A young wife in a rural village in India lies in a small hut, screaming with the pain of childbirth. The widwife tells her she has a daughter. Her husband comes to the hut to meet his son, and when he sees the baby is a girl, he takes her away to be killed. They can't afford a girl-a girl will not be able to do the hard manual labor, and for a girl they will need a dowry. The year was 1985.
That's right, 1985. As recently as the end of the 20th century, the culture of valuing boys more than girls was flourishing in places like India and China. Cultural practices regarding marriage and family, as well as the need for laborers to work on small subsistence farms, caused some families to abandon their newborn daughters to orphanages, or worse. In The Secret Daughter, Gowda tells the story of one such family. Kavita Merchant has three children. The first was taken away and killed at birth for being a girl. When the second girl, Usha, was born, she sneaked away from her husband and took the baby to an orphanage, so that at least she'd have some chance of a better life. The third, a boy, was cherished and celebrated by the family.
Usha was adopted by a couple from the United States, Krishnan and Somer Thakkar. Kris grew up in India wealthy and well-educated. Somer is as American as apple pie. After having multiple miscarriages, Kris convinces Somer that adoption from his home country is her chance to be a mother. Usha, now named Asha, comes to live with them when she is just one year old. She grows up surrounded by love and privilege, but it's not until a trip to India at 20 that she truly learns what her birth history and adoption mean to her life and the lives of her parents, biological and adoptive.
The story is told from the perspective of the two mothers for the first part of the book, and mostly from Asha's for the last portion, though her two fathers (bio and adoptive) also get short chapters from their point of view. It would be easy to demonize a society that throws away 5% of their girls (there is a 5% difference in the population of men versus women that can't be explained by natural or health factors), but Gowda shows both Kavita and her husband Jasu as real people who are faced with impossible decisions in order to survive crushing poverty. And while Somer seems like an easy choice for sympathetic character (inability to have children, swooping in to save a little brown baby from a third world orphanage), the fact is that she was pretty hard for me to like in this book. Once she has her daughter, she is constantly afraid that she won't really have a connection to her, because she looks more like her husband, and people in the streets don't know she is the girl's mother. She tries so hard to hold on to the girl that she ends up pushing her away, into the very thing that she feared most-a search for her biological parents. While Asha begins her journey as a spoiled, surly teen, what she finds on that search makes her reevaluate her own assumptions about identity and a mother's love.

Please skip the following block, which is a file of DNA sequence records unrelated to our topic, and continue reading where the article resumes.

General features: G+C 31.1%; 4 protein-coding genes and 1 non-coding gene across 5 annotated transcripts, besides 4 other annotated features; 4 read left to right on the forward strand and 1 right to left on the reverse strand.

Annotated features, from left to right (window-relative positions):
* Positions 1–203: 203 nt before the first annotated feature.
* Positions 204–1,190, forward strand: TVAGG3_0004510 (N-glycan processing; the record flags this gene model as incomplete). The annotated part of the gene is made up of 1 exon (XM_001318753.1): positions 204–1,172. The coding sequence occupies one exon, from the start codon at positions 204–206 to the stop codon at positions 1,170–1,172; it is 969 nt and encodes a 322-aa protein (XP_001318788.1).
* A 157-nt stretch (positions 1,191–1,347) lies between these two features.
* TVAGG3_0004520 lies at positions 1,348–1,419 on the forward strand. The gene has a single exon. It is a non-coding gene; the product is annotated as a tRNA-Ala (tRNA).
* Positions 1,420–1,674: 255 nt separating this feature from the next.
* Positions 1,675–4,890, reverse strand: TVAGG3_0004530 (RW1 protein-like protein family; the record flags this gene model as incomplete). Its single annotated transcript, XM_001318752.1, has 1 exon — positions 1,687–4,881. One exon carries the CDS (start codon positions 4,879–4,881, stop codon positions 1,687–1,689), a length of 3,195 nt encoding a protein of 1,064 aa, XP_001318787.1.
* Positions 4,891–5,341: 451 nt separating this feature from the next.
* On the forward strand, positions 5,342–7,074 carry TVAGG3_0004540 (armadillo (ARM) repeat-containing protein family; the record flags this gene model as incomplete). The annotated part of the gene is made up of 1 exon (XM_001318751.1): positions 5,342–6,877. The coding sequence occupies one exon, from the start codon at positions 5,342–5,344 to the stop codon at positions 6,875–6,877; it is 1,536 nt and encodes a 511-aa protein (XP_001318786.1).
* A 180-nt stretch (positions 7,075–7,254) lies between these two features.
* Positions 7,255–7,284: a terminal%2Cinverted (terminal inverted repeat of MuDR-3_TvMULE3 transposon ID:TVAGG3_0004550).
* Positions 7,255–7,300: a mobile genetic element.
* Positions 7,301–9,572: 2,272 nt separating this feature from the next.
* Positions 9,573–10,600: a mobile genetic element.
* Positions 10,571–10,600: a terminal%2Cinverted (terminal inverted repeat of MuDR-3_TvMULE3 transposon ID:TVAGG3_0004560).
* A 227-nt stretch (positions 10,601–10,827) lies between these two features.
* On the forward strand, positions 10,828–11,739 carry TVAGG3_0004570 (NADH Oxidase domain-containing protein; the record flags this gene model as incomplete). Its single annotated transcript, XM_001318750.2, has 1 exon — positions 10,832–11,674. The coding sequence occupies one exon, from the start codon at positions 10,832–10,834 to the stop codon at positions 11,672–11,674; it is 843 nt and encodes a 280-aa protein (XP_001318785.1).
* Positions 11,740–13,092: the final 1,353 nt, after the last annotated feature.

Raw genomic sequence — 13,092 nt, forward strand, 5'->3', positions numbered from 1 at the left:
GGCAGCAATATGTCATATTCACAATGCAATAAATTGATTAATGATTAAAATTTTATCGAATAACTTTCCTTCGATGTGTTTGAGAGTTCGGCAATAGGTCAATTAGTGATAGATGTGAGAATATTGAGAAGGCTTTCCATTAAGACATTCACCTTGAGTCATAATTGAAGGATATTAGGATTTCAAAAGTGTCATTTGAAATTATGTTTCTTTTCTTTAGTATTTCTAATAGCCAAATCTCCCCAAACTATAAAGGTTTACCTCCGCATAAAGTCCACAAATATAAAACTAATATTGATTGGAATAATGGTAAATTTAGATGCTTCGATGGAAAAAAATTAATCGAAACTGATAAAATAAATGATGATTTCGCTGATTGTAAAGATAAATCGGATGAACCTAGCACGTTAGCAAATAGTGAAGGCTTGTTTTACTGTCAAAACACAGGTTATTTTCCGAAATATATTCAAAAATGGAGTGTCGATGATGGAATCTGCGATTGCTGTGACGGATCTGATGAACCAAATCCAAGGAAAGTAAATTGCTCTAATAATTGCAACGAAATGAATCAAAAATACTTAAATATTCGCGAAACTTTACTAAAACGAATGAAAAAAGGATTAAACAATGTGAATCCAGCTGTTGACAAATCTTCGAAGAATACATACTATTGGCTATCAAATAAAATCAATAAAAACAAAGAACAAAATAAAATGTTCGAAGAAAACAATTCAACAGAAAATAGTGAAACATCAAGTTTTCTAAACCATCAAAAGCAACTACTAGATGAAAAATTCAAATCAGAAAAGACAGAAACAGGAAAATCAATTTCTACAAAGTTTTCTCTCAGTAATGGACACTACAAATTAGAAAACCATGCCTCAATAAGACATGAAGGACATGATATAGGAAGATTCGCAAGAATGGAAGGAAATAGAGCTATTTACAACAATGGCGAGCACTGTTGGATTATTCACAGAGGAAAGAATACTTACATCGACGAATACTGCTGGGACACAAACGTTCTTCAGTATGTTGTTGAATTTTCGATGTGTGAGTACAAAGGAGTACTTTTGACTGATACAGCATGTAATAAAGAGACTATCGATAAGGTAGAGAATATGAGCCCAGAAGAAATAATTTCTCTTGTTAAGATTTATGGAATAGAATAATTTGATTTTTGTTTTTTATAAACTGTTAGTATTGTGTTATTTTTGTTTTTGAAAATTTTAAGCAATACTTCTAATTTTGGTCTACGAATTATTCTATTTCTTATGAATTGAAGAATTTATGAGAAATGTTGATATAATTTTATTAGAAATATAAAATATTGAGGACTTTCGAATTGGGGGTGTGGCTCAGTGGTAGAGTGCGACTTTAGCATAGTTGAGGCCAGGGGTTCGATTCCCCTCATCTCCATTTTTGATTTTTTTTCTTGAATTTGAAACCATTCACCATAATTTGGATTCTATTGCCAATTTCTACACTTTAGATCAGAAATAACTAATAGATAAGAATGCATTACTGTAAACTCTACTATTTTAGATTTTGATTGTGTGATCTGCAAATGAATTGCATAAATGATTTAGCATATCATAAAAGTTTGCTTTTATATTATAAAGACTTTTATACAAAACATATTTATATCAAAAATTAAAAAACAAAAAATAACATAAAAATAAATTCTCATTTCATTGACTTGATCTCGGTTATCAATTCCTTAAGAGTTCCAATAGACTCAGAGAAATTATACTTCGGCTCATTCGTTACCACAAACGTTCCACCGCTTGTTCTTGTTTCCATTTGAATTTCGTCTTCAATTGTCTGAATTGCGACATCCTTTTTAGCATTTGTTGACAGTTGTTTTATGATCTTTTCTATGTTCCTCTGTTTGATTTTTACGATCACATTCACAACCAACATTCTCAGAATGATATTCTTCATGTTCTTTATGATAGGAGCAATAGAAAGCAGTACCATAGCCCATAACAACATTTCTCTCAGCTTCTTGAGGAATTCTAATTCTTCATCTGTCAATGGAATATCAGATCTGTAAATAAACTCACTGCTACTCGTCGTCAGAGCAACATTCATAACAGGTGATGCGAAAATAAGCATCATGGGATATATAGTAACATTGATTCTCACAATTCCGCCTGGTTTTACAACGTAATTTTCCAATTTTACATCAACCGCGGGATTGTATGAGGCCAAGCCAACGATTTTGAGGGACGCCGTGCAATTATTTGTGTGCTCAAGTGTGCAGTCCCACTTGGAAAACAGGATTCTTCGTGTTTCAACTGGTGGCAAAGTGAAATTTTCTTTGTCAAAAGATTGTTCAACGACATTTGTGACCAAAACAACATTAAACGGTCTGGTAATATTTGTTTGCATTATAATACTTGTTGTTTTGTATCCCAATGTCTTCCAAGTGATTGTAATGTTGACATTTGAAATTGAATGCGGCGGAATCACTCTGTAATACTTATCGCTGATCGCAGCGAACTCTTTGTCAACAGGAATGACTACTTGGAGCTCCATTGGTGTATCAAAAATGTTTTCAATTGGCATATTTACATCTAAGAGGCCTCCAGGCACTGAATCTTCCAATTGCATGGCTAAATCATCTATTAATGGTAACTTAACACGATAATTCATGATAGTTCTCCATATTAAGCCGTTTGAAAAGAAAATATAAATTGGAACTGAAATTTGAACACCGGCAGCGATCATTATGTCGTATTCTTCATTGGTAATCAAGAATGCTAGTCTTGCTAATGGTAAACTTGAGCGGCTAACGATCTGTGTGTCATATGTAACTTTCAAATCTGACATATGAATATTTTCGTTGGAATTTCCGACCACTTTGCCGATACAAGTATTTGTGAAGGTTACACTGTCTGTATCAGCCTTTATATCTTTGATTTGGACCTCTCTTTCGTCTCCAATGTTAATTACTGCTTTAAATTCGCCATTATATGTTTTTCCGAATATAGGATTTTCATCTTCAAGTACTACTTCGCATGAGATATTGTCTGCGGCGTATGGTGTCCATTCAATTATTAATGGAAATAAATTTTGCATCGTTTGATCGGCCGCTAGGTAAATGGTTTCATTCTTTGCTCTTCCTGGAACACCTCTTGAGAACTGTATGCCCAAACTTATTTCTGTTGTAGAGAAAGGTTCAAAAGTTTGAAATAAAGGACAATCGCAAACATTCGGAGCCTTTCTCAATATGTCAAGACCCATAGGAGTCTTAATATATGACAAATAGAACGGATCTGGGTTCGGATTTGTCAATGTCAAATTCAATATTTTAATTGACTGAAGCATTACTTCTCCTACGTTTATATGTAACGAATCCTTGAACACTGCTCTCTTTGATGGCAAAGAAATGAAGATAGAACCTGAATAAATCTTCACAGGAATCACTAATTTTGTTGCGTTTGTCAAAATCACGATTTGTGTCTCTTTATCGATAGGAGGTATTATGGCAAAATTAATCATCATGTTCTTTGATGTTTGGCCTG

Gowda does a great job of showcasing the differences between the lives of the classes in India, and the culture shock that westerners, even those of Indian descent, have when they see the beauty and history of the culture transposed with the poverty and environmental issues. Asha and her Indian family portray the mixture of pride and shame that must come from being a part of a culture that brims with thousands of years of history, yet still devalues girls such that female infanticide, child abandonment, and honor killings are still taking place today. One can't help but wonder which India will win out in the end-modern, technological India, or the India of subsistence farming and poverty.